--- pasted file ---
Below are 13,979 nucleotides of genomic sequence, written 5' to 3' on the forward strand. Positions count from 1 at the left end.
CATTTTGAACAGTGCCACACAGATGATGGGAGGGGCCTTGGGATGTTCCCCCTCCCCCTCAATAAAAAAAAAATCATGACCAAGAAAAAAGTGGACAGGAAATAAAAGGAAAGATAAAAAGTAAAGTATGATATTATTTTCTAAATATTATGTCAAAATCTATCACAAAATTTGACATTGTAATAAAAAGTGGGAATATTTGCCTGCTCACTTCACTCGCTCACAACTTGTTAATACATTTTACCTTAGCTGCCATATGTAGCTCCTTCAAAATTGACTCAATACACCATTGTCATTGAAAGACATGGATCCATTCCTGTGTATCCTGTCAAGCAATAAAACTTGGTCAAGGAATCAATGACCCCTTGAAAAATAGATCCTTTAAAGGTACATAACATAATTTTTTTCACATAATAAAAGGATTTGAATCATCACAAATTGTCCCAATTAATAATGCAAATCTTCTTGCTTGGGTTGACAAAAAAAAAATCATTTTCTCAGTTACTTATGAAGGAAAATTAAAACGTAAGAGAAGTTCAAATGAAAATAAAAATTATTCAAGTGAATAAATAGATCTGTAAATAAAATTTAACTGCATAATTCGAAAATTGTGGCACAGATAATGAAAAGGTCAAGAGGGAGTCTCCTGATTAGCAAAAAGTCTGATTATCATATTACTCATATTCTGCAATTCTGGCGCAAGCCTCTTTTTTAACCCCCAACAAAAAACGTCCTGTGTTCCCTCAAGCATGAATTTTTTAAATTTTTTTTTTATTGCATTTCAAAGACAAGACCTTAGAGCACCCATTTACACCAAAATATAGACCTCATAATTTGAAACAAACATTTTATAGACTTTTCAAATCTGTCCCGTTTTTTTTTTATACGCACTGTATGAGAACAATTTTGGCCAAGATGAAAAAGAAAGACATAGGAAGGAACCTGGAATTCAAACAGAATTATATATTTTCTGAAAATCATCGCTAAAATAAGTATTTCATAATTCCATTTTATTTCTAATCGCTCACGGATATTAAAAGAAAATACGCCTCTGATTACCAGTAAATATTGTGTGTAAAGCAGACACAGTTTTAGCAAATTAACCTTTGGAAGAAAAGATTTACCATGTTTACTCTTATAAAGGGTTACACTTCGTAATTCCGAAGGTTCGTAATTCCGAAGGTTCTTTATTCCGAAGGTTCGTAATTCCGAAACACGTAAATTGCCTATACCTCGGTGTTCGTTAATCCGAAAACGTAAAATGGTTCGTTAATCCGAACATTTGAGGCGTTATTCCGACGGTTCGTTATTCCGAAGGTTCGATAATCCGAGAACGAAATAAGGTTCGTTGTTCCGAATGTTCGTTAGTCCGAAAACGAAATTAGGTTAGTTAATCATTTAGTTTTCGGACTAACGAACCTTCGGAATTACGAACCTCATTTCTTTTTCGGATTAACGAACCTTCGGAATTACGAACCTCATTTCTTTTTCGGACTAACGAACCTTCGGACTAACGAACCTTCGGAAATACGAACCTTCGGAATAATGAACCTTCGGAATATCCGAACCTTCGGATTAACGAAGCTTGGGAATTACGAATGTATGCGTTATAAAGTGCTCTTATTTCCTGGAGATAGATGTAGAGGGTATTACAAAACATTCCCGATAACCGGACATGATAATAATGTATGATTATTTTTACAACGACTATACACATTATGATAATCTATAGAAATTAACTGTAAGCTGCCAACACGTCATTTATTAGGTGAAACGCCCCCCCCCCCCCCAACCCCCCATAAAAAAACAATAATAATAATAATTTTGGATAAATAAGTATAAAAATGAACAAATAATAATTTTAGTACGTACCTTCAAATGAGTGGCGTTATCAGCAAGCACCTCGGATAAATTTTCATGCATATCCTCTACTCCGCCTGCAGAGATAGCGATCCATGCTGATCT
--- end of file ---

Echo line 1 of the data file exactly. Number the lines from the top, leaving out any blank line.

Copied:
Below are 13,979 nucleotides of genomic sequence, written 5' to 3' on the forward strand. Positions count from 1 at the left end.